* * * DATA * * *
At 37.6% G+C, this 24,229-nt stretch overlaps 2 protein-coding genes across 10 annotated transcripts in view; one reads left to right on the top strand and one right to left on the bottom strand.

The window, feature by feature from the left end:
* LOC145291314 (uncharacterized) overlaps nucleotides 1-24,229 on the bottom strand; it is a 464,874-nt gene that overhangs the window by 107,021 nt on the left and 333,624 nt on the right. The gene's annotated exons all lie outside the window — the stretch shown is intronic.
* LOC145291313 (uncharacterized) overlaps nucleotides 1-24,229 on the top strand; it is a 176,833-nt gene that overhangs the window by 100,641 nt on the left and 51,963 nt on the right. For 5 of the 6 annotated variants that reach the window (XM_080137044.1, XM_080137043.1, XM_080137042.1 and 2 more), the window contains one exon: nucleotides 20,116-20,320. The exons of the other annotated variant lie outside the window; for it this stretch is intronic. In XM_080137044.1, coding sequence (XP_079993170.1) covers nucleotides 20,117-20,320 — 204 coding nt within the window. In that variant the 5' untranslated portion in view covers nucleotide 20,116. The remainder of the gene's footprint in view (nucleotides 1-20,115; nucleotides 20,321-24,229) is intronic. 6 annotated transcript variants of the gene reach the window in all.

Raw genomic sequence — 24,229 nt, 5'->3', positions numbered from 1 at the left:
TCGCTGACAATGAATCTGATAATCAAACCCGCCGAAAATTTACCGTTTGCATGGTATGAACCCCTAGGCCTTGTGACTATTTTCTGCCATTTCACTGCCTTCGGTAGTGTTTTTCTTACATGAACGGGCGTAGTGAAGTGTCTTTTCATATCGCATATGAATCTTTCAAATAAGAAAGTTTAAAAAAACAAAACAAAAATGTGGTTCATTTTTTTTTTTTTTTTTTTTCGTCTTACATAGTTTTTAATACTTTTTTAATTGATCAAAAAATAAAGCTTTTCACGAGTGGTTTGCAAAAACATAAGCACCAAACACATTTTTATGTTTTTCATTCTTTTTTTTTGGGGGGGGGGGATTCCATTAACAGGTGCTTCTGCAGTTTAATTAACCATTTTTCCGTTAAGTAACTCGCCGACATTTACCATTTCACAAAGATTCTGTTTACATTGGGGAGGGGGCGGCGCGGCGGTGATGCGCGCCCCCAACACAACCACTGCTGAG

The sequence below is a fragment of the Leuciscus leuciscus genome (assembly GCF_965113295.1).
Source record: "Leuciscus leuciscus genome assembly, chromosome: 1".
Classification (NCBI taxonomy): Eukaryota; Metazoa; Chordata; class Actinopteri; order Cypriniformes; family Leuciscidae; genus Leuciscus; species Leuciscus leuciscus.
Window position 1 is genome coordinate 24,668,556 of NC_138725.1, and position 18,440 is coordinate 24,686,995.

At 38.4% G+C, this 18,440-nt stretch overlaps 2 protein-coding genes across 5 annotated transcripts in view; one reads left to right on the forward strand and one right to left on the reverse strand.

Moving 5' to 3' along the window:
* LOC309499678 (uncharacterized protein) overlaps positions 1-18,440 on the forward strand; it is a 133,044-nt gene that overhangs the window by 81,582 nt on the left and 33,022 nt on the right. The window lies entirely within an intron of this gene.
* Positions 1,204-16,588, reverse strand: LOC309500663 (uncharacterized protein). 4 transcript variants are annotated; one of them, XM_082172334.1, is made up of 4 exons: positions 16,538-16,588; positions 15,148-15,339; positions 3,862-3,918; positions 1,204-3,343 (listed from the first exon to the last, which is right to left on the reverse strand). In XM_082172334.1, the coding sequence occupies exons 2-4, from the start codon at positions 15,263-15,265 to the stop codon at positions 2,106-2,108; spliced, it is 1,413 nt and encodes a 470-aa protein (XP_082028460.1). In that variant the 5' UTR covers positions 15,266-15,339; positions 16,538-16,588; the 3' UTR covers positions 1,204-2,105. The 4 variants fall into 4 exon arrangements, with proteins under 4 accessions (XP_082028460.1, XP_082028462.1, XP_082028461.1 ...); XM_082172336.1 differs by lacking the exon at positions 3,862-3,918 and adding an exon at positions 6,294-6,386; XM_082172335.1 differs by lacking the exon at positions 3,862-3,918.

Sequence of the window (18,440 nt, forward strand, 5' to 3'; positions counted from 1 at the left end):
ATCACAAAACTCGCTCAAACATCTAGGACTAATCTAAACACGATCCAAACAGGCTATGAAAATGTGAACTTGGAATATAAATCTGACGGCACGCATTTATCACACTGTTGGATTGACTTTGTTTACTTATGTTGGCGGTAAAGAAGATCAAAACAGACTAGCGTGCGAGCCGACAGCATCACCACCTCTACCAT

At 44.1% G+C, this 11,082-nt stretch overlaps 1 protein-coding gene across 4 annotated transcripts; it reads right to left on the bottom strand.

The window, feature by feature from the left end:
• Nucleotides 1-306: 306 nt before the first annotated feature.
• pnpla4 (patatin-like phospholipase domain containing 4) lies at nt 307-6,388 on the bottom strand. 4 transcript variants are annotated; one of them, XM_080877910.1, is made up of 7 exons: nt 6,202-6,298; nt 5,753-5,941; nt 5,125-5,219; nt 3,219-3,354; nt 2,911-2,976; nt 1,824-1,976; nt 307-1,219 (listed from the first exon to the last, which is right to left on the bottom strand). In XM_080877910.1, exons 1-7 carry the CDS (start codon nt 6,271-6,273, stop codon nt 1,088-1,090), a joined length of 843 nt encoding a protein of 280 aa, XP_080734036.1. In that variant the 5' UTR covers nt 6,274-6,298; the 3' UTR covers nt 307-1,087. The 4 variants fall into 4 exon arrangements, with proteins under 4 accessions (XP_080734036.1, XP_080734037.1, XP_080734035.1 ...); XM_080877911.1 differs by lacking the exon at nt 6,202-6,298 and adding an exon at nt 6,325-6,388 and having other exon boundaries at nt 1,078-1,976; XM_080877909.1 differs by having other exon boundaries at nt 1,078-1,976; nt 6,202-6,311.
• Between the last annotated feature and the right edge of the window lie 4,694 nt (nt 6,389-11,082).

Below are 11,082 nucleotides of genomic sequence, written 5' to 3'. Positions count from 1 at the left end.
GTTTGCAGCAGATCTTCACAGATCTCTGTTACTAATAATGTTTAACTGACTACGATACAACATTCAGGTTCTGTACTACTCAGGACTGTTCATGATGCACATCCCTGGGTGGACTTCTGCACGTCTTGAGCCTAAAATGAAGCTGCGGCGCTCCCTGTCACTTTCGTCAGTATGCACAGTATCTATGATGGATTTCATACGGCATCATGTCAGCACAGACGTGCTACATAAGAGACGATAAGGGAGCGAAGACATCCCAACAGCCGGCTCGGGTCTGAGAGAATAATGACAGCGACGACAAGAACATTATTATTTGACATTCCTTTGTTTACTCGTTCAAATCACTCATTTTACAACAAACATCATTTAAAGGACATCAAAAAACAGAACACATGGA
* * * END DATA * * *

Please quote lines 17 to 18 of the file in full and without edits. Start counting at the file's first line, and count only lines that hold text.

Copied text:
At 44.1% G+C, this 11,082-nt stretch overlaps 1 protein-coding gene across 4 annotated transcripts; it reads right to left on the bottom strand.

The window, feature by feature from the left end: